Charlotte is a fast-growing city where the skyline changes by the month and neighborhoods are reshaped at a disorienting pace. But there are a multitude of data sources to help you understand the city and your community.
You can start with interactive maps like the Quality of Life Explorer (produced by the Urban Institute in partnership with the city of Charlotte and Mecklenburg County), which graphically display about 80 variables ranging from average education level to household income to proximity to pharmacies.
In addition to the institute’s data resources, you can also check out the following online sources to explore specific topics:
Gentrification and redevelopment are major forces in Charlotte’s growth. Lower-priced, often historically minority-majority neighborhoods around Charlotte’s city center are changing quickly, with home prices and rents shooting up.
Combined with the city’s overall housing shortage, that makes for major worries about displacement. The Urban Displacement Project has created a tool to visualize where the risk of residents being displaced is highest. Zoom in on Charlotte and click the Housing Precarity Risk Model Map for more.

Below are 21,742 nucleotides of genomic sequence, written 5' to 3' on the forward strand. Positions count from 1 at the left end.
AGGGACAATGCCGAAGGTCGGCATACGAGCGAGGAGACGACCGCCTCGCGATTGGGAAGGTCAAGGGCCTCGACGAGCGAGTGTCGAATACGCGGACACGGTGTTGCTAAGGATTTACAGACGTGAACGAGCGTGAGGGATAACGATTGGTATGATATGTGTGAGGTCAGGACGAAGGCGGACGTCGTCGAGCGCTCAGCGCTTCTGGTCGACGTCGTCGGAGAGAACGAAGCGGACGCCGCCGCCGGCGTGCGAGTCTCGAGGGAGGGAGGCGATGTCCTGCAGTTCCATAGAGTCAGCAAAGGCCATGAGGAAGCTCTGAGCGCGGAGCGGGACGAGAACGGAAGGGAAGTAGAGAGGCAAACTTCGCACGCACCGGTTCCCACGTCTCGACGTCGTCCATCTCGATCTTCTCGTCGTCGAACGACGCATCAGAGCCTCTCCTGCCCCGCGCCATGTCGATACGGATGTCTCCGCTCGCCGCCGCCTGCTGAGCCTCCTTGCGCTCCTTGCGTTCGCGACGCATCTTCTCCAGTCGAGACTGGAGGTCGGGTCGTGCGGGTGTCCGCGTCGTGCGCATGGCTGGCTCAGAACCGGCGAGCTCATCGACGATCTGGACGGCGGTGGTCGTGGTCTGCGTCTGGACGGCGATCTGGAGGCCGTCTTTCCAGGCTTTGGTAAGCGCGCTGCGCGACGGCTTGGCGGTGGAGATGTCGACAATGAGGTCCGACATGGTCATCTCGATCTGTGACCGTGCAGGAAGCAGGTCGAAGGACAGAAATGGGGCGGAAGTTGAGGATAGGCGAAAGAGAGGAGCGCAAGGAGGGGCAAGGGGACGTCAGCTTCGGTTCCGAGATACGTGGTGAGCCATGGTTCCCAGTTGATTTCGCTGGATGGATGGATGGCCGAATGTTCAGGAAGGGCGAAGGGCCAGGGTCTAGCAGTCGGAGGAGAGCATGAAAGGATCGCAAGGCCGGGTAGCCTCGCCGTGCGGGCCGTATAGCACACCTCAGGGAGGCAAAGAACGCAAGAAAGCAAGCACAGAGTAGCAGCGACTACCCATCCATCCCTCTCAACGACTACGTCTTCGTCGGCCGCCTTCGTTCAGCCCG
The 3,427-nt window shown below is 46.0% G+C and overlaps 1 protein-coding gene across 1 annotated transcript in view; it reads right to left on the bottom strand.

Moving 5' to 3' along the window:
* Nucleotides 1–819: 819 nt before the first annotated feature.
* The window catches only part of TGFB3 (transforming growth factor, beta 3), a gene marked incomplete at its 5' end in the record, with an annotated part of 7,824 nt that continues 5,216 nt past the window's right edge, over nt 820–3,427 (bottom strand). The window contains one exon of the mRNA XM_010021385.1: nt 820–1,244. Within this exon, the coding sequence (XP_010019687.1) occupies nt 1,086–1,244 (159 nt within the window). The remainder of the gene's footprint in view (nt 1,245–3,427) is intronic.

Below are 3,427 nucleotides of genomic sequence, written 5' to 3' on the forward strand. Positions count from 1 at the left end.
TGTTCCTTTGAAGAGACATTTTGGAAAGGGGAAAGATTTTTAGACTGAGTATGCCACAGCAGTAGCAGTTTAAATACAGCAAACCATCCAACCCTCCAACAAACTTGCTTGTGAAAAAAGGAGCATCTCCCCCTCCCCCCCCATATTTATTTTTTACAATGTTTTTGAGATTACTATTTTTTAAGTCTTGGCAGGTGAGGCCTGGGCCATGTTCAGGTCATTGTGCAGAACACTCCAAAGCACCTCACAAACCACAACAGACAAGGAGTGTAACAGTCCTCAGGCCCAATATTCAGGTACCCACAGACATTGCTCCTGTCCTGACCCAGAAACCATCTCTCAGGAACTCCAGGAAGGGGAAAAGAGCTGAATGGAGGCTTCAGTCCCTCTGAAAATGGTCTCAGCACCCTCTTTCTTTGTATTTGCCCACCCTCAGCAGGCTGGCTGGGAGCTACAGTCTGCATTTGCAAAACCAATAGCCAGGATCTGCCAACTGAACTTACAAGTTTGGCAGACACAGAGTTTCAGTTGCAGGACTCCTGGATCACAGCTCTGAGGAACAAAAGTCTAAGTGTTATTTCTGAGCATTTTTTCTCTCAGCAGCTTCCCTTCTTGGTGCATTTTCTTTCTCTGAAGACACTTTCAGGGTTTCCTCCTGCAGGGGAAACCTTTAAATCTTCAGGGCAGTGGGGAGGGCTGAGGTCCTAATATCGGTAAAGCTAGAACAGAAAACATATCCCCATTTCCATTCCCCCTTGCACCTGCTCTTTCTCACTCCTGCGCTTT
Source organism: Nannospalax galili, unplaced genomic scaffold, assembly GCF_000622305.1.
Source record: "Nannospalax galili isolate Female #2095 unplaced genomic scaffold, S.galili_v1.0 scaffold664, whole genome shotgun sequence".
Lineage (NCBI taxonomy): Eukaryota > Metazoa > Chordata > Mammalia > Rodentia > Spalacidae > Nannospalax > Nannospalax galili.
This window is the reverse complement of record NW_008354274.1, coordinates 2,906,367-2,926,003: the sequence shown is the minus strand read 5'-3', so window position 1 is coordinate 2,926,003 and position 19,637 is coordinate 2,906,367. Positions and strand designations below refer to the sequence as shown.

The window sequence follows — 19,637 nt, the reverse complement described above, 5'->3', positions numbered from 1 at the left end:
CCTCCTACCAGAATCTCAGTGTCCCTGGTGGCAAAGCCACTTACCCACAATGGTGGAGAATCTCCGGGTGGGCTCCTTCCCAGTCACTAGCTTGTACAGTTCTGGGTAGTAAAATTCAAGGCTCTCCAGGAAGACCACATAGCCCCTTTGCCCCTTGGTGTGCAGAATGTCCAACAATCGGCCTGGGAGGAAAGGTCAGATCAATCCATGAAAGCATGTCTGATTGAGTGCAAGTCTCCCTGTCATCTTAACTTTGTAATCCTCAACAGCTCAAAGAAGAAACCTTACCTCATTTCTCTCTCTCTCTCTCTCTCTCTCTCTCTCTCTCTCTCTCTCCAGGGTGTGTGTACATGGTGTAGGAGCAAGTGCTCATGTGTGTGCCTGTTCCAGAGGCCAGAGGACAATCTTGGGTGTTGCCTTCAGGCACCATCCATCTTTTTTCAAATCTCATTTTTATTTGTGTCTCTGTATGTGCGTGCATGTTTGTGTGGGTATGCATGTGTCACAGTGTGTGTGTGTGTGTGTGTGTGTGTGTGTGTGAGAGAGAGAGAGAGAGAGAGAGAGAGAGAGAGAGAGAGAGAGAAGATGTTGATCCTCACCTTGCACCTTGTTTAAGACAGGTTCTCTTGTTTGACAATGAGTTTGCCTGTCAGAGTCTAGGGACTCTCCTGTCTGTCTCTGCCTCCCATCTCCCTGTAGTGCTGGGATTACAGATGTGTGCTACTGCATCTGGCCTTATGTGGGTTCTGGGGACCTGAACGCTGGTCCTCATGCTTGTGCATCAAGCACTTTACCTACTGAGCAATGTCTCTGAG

You can also see how the city of Charlotte is approaching the issue in its new 2040 plan and Unified Development Ordinance, under development now.
Want to see exactly where growth and development are happening? Mecklenburg County has created an interactive map with all the building permits from 2010-2020, broken down by type (single-family, multifamily and commercial) with cost and other key information provided as well.
The U.S. Census Bureau has an enormous amount of data available, of course. A high-level overview of county-level data is available in a shareable, embeddable form, allowing you to generate and visualize maps including percentage changes in housing units, population, housing vacancy rate and more.
Impervious surface map
Another aspect of growth: Cutting down trees, building things and paving new areas. From 2011-2021, 13,539 acres of land were covered by buildings, streets, sidewalks and other impervious surfaces in Mecklenburg County. That’s equivalent to the towns of Matthews and Pineville combined. You can see where the most new coverage happened on this interactive map.
Looking to see where all the transit stops are? The exact route for new planned rail lines? How City Council districts break down? Storm drains across the city? The city’s annexation history and growing borders by decade? The location and type of all the city's street trees? Where all planned capital improvement projects are located? You can find all that and more in the Charlotte Explorer, one of the city's most comprehensive data resources.